Subjects, Settlers, Citizens: The 1870s Mennonites in Historical Context

Oct 04-05 8:45AM-5:00PM

Convocation Hall, University of Winnipeg

A Conference Hosted by the Centre for Transnational Mennonite Studies
at The University of Winnipeg
In-Person and Livestreamed

In 1874, the first of more than 7,000 Mennonites arrived in the newly-created province of Manitoba, in a migration that would continue through the end of the decade. Facing a broad program of government reforms that eliminated their status as privileged subjects, they had left imperial Russia in favour of settlement in Canada, which promised religious freedom and the opportunity to live according to traditional patterns.

This sesquicentennial conference will consider the history and legacy of the “Kanadier” Mennonites, as they became known, from an interdisciplinary perspective.


Friday, October 4

8:45–9:00 a.m.
Welcome and Introduction
  • Directors, Centre for Transnational Mennonite Studies
  • Acting Dean of Arts University of Winnipeg
9:00–10:30 a.m.
Leaving the Russian Empire: Religion, Identity, and Neighbours Transformed
  • Chair: Blake Hamm
  • Aileen Friesen, “Community Tensions and Migration: Negotiating and Explaining an Exodus”
  • Naemi Fast, “Mapping Russian Mennonite Spirituality Practices in the Mid-19th Century”
  • Olena Khodchenko, “Sociocultural Adaptation and Characteristics of Preserving Ethno-religious Identity among Mennonite Immigrants of the 1870s”
  • Nataliya Venger, “Unsuccessful Compromise: Russian Local Nobility in its Discussions about Mennonite Possible Emigration”
10:30–11:00 a.m.
Coffee Break
11:00 a.m.–12:30 p.m.
Delegates, Immigration Agents, and Treaty-Making
  • Chair: Aileen Friesen
  • Ernest Braun, “‘But Not Manitoba’: William Ewert’s 1873 Visit”
  • Blake Hamm, “Theology Visualized as Geography: The Settlements of the 1870s Migration”
  • Ryan Eyford, “Public-Private Colonization Schemes in 1870s Manitoba: The Mennonite Reserves in Context”
  • Patricia Harms, “A Tale of Two Treaties: A Reflection on the 1874 Mennonite Migration within Canada’s Treaty-Making Era”
12:30–1:45 p.m.
Lunch Break
1:45–3:15 p.m.
Mennonites, Land, and Settler Colonialism
  • Chair: Michaela Hiebert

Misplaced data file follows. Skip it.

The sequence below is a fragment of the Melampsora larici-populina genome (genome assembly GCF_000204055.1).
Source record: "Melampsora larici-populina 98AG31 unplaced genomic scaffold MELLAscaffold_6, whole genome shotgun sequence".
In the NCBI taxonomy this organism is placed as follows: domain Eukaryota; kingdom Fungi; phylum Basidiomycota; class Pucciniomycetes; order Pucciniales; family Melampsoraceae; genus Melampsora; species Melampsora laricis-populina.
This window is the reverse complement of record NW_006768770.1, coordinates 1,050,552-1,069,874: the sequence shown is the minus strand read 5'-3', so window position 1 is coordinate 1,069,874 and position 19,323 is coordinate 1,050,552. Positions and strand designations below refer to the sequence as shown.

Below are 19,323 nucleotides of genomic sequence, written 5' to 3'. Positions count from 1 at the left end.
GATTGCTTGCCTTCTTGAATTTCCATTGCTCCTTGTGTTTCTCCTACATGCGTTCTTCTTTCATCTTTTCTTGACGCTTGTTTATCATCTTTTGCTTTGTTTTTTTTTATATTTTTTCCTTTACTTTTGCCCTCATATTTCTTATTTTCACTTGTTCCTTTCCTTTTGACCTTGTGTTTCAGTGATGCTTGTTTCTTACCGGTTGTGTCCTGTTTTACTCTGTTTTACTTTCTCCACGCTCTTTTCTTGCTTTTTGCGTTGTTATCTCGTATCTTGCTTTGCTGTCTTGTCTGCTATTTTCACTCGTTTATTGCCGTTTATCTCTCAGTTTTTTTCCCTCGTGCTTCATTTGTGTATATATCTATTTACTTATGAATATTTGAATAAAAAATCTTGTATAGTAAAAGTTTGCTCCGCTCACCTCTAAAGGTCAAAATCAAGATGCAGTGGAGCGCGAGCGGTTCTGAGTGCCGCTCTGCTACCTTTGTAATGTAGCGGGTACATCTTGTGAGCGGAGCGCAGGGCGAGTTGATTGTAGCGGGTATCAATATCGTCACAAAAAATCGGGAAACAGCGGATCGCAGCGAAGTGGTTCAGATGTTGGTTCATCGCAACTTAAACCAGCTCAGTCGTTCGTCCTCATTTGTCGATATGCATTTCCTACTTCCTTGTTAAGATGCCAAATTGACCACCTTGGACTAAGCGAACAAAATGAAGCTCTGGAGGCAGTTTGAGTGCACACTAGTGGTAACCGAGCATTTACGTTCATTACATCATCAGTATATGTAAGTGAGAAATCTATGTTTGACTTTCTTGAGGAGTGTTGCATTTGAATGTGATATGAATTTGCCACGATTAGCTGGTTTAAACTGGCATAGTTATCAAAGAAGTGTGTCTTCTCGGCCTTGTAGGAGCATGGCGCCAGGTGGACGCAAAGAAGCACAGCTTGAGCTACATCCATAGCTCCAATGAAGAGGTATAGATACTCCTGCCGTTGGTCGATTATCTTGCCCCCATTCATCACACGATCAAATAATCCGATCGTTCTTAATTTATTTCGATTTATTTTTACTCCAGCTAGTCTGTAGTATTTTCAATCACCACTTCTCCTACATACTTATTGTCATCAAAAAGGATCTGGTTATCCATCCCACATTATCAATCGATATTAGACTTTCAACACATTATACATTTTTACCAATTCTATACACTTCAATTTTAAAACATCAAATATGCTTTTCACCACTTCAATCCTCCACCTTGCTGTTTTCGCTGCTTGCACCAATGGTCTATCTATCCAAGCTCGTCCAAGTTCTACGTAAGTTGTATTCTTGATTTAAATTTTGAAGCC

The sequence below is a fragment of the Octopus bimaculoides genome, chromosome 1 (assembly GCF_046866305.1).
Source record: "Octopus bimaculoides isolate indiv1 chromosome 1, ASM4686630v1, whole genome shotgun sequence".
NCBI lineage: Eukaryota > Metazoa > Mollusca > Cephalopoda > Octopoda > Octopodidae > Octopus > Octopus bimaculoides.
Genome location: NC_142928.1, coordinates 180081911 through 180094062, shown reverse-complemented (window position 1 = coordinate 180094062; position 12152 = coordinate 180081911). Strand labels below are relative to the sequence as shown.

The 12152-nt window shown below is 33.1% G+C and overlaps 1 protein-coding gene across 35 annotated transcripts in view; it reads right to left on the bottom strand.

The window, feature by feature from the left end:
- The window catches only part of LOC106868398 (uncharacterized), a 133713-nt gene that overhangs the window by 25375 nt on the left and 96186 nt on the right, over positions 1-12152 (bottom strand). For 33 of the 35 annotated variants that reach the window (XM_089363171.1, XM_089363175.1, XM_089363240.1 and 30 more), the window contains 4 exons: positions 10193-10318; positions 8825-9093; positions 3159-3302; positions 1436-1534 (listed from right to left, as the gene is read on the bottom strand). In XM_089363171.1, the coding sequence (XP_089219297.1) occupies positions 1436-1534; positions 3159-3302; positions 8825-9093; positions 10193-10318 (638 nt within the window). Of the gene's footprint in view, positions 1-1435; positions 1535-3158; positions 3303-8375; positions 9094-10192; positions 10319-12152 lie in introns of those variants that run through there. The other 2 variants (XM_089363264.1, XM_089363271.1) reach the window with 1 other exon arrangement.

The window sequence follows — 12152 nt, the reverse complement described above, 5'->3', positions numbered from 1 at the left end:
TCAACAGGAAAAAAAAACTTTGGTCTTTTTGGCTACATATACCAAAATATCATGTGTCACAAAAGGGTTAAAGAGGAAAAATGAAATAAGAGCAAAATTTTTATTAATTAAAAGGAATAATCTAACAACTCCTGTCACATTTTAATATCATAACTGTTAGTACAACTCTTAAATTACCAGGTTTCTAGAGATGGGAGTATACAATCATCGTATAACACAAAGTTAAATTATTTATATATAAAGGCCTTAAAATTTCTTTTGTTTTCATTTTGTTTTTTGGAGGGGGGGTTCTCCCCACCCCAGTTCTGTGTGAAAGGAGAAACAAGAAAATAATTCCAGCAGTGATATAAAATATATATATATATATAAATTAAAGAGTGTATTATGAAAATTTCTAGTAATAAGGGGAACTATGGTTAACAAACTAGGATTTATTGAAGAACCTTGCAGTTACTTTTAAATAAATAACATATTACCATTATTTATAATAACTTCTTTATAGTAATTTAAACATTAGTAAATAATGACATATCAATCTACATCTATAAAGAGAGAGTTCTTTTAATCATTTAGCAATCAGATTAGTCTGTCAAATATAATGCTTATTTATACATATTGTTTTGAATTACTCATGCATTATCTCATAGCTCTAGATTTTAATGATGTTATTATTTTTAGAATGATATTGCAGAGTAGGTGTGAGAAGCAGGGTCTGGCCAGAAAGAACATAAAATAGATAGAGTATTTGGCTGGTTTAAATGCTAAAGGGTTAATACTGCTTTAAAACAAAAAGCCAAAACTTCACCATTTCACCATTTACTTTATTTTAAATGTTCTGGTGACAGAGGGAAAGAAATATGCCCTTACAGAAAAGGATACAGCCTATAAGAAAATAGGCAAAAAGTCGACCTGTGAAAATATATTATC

• Joe Wiebe, “Using Critical Indigenous Concepts in Mennonite Studies”
  • Shelisa Klassen, “Manitoba’s Most Prosperous Agriculturalists: Mennonites, Land, and the Settler Colonial Project”
  • Jonathan Hildebrand, “Water, Land, and Indigenous Presence: Reconsidering the West Reserve’s ‘Barren’ Prairielands”
3:15–3:45 p.m.
Cake and Coffee

Celebrating 20 Years of the D. F. Plett Historical Research Foundation

3:45–5:00 p.m.
Cross-Border Alternatives, Comparables, and Continuities from the 1870s to the Present
  • Chair: Ben Nobbs-Thiessen
  • John Thiesen, “Re(-)membering the 1870s Mennonite Migration from a US Perspective”
  • Richard Scheuerman, “Fearsome Treasure Meadow: Folktales of Pacific Northwest Germans from Russia”
  • Nora Vosburg, “Continuity and Change Among Mexican Mennonites in Kansas”
5:00–6:30 p.m.
Dinner Break
6:30-8:00 pm
Documentary Film Screening: Where the Cottonwoods Grow
  • Presentation of a new film about the 1870s migration documentary, directed by Dale Hildebrand

Saturday, October 5

9:00–10:35 a.m.
Keynote Address: Elder Dave Scott (Swan Lake), Oral Histories of Indigenous-Mennonite Encounters
10:30–11:00 a.m.
Coffee Break and Showing of “The Secret Treaty” by Jonathan Dyck
11:00 a.m.–12:15 p.m.
Knowledges Out of Place: Nature, Politics, and Art of the 1870s Migrants
  • Chair: Jeremy Wiebe
  • Royden Loewen, “Siloed Knowledges: Manitoba Settlers Think about Nature, 1880–1890”
  • Christopher Sundby, “The Mennonites’ Other Anarchists: Peter Kropotkin, Leo Tolstoy, and Abraham Isaak”
  • Roland Sawatzky, “Beyond Folk Art: Historic Mennonite Art and Design as Social Practice”
12:15–1:30 p.m.
Lunch Break
1:30–3:00 p.m.
Newcomers Remaking Villages and Communities
  • Chair: Conrad Stoesz
  • Graham Schellenberg, “Rediscovering Lichtfeld: Exploring the Dividing Forces in West Reserve Villages”
  • Jock Lehr, “The Village of Blumengart and the Schmiedeleut Colony of Milltown”
  • Sherry Sawatzky-Dyck and Joan Garbutt, “1920s Russländer Women in 1870s Kanadier Villages: Intergenerational Legacies as Protective Support”
  • Ralph Friesen, “‘No Longer Mennonite’: Steinbach’s Identity Shift in the 1930s”
3:00–3:15 p.m.
Coffee Break
3:15–5:00 p.m.
Opening Ruptures and Forging Connections: Cultural Production Among 1870s Descendants
  • Moderator: Robert Zacharias
  • Featuring Armin Wiebe, Miriam Rudolph, Di Brandt, and Andrew Unger
5:00 p.m.
Wrap-Up, Thank-Yous, Reception

Major Contributors: Special thanks to the Plett Foundation and the University of Winnipeg.

Register to attend this event

How will you attend?
Mailing List Opt-In